"How Interesting: A Tiny Man" is a 2010 science fiction/magical realism short story by American writer Harlan Ellison. It was first published in Realms of Fantasy. A scientist creates a tiny man; the tiny man is very popular, but draws the hatred of the world, so the tiny man must flee, together with the scientist. "How Interesting: A Tiny Man" won the 2010 Nebula Award for Best Short Story, tied with Kij Johnson's "Ponies". It was Ellison's final Nebula nomination and win, of his record-setting eight nominations and three wins. Tor.com calls the story "deceptively simple", with "execution is flawless" and a "Geppetto-like" narrator, while Publishers Weekly describes it as "memorably depict humanity’s smallness of spirit". The SF Site, felt it was "contrived and less than profound". Nick Mamatas compared "How Interesting: A Tiny Man" negatively to Ellison's other Nebula-winning short stories, stated that the story's two mutually exclusive endings are evocative of the process of writing short stories.
Ben Peek considered it to be "more allegory than anything else", interpreted it as being about how the media "give everyone a voice", about how Ellison was treated by science fiction fandom. Audio version of How Interesting: A Tiny Man, at StarShipSofa How Interesting: A Tiny Man, at the Internet Speculative Fiction Database
Vancouver's LGBT community is centered around Davie Village. LGBT people have gathered in the Chinatown and Gastown neighborhoods. Former establishments include Dino's Turkish Baths, a gay bathhouse on Hastings, the city's first drag bar, BJ's, on Pender Street. Qmunity, founded in 1979 as the Vancouver Gay Community Centre and known as The Centre, is located on Bute Street in Davie Village. LGBT-oriented companies in Vancouver include Art Emporium. LGBT events in Vancouver include: Pride Week 1973 Queer Arts Festival Vancouver Pride Festival, annual LGBTQ+ pride event Vancouver Queer Film FestivalThe annual Gay Men's Health Summit is hosted by Vancouver's Community-Based Research Centre for Gay Men's Health. Xtra Vancouver was a gay bi-weekly newspaper, published by Pink Triangle Press between 1993 and 2015. LGBT nightclubs in Vancouver include Celebrities Nightclub, The Junction, Numbers and Pumpjack Pub. LGBT organizations based in Vancouver include: B. C. Gay and Lesbian Archives Dancing to Eagle Spirit Society Gay Alliance Toward Equality Greater Vancouver Native Cultural Society Kiss and Tell collective Our City of Colours Pinoy Pride Vancouver Q Hall of Fame Canada Rainbow Refugee Salaam Vancouver Sher Vancouver Trikone Vancouver Vancouver Gay Liberation Front Vancouver Pride Society Yad b’Yad LGBTQ "LGBTQ community".
San Felice del Benaco is a comune in the province of Brescia, in Lombardy, northern Italy. The name derives most from the Latin sinus felix, meaning "pleasant harbour", it is located on the western shore of the Lake Garda. The Isola del Garda, the largest island in the lake, is part of the municipality of San Felice, it is bounded by the municipalities of Puegnago sul Garda and Manerba del Garda. Sanctuary of the Madonna del Carmine, dating from the 15th century, it is a late example of Lombard Gothic architecture. Parish church, it houses frescoes by Carlo Innocenzo Carloni. Remains of the castle. Church of San Fermo, at Portese. Remains of the castle of Portese. Abandoned spring factory "mollificio bresciano" by Vittoriano Viganò an important Italian architect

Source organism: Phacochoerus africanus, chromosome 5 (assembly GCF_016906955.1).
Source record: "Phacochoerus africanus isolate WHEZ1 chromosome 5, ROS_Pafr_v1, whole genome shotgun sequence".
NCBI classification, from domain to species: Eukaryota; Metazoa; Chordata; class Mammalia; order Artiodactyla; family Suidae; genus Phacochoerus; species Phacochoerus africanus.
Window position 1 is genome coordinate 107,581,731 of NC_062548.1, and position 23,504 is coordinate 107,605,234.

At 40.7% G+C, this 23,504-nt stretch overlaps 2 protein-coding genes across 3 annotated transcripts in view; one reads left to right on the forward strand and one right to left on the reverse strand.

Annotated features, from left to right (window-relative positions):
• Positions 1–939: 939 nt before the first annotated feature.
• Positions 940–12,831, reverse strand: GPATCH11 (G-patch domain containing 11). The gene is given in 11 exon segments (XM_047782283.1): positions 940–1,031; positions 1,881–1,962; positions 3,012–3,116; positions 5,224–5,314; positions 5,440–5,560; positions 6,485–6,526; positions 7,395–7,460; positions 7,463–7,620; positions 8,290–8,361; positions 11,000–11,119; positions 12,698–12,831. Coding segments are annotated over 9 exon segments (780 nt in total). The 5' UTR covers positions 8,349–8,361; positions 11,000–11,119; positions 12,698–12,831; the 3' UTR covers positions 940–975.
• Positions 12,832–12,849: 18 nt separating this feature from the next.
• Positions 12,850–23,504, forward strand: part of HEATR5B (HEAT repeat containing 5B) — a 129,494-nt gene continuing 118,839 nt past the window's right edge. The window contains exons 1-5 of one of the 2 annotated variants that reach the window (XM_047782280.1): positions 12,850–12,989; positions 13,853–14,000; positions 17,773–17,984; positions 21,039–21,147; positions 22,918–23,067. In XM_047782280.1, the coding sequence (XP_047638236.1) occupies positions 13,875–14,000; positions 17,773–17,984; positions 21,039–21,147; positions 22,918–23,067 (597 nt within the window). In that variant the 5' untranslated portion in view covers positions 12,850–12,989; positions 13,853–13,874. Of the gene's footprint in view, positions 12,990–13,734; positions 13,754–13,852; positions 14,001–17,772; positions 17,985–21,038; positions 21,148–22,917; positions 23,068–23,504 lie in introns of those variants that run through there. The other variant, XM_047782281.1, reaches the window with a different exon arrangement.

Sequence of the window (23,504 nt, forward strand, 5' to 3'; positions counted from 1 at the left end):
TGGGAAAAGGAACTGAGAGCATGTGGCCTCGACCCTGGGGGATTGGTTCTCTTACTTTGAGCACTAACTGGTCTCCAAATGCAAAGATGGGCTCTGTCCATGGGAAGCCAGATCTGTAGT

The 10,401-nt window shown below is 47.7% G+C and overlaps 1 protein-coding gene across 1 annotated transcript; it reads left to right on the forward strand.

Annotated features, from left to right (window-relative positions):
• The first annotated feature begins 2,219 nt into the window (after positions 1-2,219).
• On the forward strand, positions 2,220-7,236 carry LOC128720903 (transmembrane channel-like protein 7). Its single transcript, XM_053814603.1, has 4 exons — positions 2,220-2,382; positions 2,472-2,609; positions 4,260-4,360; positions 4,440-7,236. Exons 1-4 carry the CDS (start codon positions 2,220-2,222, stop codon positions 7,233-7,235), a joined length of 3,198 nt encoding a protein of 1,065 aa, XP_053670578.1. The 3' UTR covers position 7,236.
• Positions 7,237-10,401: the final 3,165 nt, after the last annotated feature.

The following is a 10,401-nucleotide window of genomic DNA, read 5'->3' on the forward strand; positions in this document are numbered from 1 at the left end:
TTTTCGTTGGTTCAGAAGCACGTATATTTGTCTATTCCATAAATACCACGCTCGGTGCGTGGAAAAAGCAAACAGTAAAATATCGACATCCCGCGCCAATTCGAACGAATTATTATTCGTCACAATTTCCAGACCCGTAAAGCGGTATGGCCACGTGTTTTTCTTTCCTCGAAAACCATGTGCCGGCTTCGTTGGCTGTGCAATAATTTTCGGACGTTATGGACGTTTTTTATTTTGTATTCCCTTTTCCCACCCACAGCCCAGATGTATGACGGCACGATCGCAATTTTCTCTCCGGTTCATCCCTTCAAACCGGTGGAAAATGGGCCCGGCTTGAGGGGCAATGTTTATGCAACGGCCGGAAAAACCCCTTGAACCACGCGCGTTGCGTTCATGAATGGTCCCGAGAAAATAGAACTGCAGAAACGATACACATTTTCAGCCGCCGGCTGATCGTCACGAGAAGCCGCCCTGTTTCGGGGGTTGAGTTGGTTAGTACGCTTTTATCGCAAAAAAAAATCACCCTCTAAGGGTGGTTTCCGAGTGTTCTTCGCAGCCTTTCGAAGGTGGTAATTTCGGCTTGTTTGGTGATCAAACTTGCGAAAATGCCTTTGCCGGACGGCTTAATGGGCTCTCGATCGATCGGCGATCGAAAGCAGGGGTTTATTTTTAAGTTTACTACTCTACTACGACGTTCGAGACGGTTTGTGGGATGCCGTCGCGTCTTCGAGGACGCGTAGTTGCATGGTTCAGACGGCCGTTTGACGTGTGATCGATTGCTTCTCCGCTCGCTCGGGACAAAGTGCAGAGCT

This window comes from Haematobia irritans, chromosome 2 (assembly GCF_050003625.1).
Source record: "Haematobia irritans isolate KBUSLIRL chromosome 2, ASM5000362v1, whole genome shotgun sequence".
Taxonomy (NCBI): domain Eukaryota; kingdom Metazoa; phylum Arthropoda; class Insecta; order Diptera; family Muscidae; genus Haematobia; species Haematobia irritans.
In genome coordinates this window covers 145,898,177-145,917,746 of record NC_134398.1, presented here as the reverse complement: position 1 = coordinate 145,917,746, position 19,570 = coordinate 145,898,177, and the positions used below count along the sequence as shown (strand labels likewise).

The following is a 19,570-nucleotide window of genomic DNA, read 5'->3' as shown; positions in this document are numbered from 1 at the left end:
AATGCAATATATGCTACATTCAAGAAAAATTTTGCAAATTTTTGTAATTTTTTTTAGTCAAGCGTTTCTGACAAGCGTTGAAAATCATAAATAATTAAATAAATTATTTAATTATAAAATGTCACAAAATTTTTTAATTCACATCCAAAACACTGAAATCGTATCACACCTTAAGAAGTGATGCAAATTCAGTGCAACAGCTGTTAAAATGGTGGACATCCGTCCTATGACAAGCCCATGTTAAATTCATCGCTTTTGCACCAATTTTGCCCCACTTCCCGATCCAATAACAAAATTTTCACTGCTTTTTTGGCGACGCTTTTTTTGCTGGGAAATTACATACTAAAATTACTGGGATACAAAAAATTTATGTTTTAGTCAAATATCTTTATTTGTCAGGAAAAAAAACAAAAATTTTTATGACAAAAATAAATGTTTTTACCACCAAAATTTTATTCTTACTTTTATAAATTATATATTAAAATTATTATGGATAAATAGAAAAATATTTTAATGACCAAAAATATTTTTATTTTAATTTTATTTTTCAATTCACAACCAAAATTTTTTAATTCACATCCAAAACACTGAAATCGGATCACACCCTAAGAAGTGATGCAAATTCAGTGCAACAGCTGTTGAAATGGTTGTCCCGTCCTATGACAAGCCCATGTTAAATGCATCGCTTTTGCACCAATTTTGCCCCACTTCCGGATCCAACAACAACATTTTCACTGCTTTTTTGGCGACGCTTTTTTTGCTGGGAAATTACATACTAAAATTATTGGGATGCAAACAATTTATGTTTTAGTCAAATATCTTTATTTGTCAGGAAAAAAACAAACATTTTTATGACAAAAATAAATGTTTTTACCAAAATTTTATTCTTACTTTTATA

Kösem Sultan – known as Mahpeyker Sultan – was one of the most powerful women in Ottoman history. Kösem Sultan achieved power and influenced the politics of the Ottoman Empire when she became haseki sultan as favourite consort and second legal wife of Ottoman Sultan Ahmed I and valide sultan as mother of Murad IV and Ibrahim, grandmother of Mehmed IV. Kösem lived in the Ottoman Empire as a courtier during the reign of six sultans: Ahmed I, Mustafa I, Osman II, Murad IV, Mehmed IV. After her death, she was known by the names "Valide-i Muazzama", "Vālide-i Maḳtūle", "Vālide-i Şehīde". Kösem is said to be of Greek origin, the daughter of a priest on the island of Tinos whose maiden name was Anastasia but these views do not seem reliable, she was bought as a slave by the Bosnian Beylerbey, sent, at the age of fifteen, to the harem of Sultan Ahmed I. Upon her conversion to Islam, her name was changed to Mahpeyker, by Sultan Ahmed I to Kösem, meaning "sheep leading the herd", indicating Kösem's leadership and political intelligence.
Kösem rose to prominence early in Ahmed's reign as part of a series of changes to the hierarchy of the imperial harem. Safiye Sultan, Ahmed's once-powerful grandmother and manager of the harem, was deprived of power and banished to the Old Palace in January 1604, Handan Sultan, Ahmed's mother and Valide Sultan, died in November of the following year; these two vacancies allowed Kösem to rise to the top of the imperial harem hierarchy from her previous position as the Sultan's second or third concubine. As a Haseki Sultan to Ahmed I Kösem was considered his favorite consort and gave birth to many of his children. During her time as haseki sultan she received 1,000 aspers a day; as the mother to a number of princesses she had the right to arrange their marriages which were of political use. Venetian ambassador Simon Contarini mentions Kösem in his report in 1612 and portrays her as: " of beauty and shrewdness, furthermore... of many talents, she sings excellently, whence she continues to be well loved by the king...